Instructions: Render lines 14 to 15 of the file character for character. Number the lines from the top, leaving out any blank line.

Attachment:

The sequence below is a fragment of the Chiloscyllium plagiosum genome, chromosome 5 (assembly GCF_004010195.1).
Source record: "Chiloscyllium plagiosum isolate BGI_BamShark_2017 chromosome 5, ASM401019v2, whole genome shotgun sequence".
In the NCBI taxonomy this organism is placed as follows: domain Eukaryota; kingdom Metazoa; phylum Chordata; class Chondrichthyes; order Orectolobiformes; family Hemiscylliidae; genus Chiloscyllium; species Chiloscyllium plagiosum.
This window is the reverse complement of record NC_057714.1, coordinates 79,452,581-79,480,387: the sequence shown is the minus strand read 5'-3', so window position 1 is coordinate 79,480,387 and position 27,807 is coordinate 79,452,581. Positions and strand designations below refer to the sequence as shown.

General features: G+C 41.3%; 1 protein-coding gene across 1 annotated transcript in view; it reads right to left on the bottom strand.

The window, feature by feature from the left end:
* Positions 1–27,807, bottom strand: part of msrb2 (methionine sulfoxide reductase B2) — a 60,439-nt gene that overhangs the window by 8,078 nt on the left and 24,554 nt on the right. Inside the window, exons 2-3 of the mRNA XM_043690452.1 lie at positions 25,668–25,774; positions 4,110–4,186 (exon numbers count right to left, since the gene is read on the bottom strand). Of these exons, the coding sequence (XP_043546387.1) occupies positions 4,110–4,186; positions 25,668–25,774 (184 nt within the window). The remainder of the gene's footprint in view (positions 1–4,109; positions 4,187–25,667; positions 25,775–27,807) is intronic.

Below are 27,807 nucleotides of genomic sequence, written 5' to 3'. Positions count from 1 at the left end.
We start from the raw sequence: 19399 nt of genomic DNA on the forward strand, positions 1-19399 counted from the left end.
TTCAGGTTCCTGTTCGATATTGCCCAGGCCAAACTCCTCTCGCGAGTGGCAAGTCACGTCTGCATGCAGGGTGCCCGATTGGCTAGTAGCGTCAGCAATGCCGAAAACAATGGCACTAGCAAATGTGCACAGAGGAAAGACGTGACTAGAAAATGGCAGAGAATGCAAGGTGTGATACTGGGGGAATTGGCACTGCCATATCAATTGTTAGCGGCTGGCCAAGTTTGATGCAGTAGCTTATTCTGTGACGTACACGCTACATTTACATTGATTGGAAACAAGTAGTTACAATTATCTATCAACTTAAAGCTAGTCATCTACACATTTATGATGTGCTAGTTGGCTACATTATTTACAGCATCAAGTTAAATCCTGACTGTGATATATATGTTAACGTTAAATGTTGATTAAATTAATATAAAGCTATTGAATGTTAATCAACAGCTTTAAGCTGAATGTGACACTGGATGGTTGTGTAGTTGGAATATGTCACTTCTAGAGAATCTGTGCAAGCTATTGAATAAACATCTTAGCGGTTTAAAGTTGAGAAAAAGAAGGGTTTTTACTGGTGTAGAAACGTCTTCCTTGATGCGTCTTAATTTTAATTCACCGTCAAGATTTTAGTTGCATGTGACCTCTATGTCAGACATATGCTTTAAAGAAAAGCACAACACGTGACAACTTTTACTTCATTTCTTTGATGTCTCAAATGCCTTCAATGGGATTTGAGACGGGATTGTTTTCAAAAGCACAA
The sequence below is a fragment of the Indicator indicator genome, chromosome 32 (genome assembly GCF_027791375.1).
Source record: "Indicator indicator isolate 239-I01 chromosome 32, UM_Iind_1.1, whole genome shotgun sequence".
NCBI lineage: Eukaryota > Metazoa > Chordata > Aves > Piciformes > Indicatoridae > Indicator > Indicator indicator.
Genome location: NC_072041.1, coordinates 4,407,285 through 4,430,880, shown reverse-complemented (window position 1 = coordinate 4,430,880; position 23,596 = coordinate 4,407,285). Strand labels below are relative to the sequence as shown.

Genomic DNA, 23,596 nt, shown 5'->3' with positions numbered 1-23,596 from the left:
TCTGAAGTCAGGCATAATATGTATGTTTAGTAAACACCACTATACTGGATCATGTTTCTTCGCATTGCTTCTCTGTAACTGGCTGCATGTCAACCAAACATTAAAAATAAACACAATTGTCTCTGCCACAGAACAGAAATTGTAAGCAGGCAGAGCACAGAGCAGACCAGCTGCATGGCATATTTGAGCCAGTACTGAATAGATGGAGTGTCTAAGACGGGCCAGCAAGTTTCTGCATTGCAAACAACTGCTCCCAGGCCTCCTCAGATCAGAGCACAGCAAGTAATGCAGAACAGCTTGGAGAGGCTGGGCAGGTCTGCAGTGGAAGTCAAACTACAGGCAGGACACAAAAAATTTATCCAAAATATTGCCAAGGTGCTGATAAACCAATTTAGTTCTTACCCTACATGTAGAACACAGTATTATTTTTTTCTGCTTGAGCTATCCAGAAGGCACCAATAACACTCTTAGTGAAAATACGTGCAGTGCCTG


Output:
Genome location: NC_072041.1, coordinates 4,407,285 through 4,430,880, shown reverse-complemented (window position 1 = coordinate 4,430,880; position 23,596 = coordinate 4,407,285). Strand labels below are relative to the sequence as shown.

Genomic DNA, 23,596 nt, shown 5'->3' with positions numbered 1-23,596 from the left: